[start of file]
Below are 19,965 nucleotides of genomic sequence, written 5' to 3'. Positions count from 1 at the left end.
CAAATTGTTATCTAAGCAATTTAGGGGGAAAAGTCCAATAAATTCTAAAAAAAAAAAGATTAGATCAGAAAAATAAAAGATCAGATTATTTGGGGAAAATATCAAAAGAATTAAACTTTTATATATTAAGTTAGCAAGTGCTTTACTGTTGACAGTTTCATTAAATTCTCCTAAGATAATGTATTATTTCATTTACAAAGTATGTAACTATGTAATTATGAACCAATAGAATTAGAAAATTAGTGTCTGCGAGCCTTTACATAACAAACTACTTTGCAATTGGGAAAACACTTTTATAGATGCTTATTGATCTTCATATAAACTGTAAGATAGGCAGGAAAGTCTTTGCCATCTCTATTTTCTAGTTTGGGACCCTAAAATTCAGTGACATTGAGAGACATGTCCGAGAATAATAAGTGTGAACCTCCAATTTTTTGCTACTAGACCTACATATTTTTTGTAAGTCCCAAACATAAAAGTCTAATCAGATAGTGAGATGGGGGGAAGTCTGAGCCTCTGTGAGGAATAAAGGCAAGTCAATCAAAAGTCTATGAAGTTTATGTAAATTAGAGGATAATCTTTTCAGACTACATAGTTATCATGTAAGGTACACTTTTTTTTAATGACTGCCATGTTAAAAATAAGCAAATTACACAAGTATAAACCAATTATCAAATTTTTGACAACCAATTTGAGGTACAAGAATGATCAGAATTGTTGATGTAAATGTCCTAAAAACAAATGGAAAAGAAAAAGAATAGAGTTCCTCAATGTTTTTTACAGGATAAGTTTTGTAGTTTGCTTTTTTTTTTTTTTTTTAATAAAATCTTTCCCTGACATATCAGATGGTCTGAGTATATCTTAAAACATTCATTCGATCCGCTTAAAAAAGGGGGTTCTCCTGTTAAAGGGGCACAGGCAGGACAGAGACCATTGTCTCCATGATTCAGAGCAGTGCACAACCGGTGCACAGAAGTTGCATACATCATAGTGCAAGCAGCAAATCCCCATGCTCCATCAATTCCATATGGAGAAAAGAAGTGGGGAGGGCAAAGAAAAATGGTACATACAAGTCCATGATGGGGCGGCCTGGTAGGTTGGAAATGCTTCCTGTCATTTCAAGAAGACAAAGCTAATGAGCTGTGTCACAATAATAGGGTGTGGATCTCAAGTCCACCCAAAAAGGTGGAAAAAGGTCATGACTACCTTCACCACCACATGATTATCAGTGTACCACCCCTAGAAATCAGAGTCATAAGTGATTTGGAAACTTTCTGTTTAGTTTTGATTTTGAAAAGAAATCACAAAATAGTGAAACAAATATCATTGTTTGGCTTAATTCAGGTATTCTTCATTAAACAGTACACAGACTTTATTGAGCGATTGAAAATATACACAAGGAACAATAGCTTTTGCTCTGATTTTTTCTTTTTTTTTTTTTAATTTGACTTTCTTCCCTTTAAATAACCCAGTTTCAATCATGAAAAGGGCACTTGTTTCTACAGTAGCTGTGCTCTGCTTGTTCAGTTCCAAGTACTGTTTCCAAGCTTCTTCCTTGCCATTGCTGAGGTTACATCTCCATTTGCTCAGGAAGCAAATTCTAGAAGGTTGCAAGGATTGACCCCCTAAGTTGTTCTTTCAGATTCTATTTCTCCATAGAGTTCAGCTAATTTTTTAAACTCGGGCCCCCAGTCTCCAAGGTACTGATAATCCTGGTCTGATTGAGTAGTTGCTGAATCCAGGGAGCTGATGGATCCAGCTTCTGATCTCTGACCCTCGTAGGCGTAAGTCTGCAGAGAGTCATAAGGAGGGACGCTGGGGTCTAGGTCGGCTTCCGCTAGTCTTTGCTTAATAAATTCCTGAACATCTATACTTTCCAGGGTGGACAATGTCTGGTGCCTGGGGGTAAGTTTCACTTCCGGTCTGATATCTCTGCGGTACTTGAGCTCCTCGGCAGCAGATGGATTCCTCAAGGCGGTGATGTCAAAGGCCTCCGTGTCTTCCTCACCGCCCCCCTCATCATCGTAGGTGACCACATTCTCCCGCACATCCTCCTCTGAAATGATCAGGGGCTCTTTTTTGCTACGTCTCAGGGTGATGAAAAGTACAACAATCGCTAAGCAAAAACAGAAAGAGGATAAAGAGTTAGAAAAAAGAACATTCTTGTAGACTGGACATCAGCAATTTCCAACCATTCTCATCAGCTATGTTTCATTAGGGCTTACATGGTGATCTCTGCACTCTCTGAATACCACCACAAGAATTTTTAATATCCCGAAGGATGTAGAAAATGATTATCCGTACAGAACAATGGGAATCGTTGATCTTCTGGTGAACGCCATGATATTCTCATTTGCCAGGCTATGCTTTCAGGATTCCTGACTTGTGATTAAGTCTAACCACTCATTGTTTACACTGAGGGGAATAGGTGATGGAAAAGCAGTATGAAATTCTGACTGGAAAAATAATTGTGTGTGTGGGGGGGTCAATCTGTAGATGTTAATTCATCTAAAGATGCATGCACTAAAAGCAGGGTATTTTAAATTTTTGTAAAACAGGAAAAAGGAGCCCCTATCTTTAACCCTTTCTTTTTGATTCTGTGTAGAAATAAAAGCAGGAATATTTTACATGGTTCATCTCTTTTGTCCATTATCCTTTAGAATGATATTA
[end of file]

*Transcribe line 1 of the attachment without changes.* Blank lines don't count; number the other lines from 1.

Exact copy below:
Below are 19,965 nucleotides of genomic sequence, written 5' to 3'. Positions count from 1 at the left end.